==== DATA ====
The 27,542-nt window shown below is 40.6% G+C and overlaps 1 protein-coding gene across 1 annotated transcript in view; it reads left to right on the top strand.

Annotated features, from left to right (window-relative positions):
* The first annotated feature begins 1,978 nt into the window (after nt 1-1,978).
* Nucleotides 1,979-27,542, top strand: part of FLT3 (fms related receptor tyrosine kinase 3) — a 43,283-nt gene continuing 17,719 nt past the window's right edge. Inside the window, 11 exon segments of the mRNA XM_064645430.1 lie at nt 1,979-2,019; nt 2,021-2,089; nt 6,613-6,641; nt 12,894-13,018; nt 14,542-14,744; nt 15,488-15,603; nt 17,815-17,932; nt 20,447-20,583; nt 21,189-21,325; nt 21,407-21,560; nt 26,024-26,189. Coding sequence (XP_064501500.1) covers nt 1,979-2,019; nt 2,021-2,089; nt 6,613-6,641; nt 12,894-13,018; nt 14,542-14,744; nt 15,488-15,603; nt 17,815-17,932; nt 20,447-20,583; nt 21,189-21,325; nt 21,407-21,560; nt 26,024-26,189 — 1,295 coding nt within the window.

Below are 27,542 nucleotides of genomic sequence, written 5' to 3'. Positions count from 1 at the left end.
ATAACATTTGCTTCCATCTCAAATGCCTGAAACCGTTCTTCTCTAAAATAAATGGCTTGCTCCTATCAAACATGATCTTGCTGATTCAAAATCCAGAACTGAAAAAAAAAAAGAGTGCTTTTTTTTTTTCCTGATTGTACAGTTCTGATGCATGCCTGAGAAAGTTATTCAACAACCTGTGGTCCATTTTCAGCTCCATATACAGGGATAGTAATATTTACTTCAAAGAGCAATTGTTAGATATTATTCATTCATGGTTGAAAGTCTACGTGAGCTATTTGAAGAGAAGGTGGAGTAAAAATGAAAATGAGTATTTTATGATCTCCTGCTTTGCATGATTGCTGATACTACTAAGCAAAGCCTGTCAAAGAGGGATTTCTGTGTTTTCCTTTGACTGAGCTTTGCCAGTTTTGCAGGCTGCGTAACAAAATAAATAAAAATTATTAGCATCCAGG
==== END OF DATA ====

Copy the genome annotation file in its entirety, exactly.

The 27,542-nt window shown below is 40.6% G+C and overlaps 1 protein-coding gene across 1 annotated transcript in view; it reads left to right on the top strand.

Annotated features, from left to right (window-relative positions):
* The first annotated feature begins 1,978 nt into the window (after nt 1-1,978).
* Nucleotides 1,979-27,542, top strand: part of FLT3 (fms related receptor tyrosine kinase 3) — a 43,283-nt gene continuing 17,719 nt past the window's right edge. Inside the window, 11 exon segments of the mRNA XM_064645430.1 lie at nt 1,979-2,019; nt 2,021-2,089; nt 6,613-6,641; nt 12,894-13,018; nt 14,542-14,744; nt 15,488-15,603; nt 17,815-17,932; nt 20,447-20,583; nt 21,189-21,325; nt 21,407-21,560; nt 26,024-26,189. Coding sequence (XP_064501500.1) covers nt 1,979-2,019; nt 2,021-2,089; nt 6,613-6,641; nt 12,894-13,018; nt 14,542-14,744; nt 15,488-15,603; nt 17,815-17,932; nt 20,447-20,583; nt 21,189-21,325; nt 21,407-21,560; nt 26,024-26,189 — 1,295 coding nt within the window.

Below are 27,542 nucleotides of genomic sequence, written 5' to 3'. Positions count from 1 at the left end.
ATAACATTTGCTTCCATCTCAAATGCCTGAAACCGTTCTTCTCTAAAATAAATGGCTTGCTCCTATCAAACATGATCTTGCTGATTCAAAATCCAGAACTGAAAAAAAAAAAGAGTGCTTTTTTTTTTTCCTGATTGTACAGTTCTGATGCATGCCTGAGAAAGTTATTCAACAACCTGTGGTCCATTTTCAGCTCCATATACAGGGATAGTAATATTTACTTCAAAGAGCAATTGTTAGATATTATTCATTCATGGTTGAAAGTCTACGTGAGCTATTTGAAGAGAAGGTGGAGTAAAAATGAAAATGAGTATTTTATGATCTCCTGCTTTGCATGATTGCTGATACTACTAAGCAAAGCCTGTCAAAGAGGGATTTCTGTGTTTTCCTTTGACTGAGCTTTGCCAGTTTTGCAGGCTGCGTAACAAAATAAATAAAAATTATTAGCATCCAGG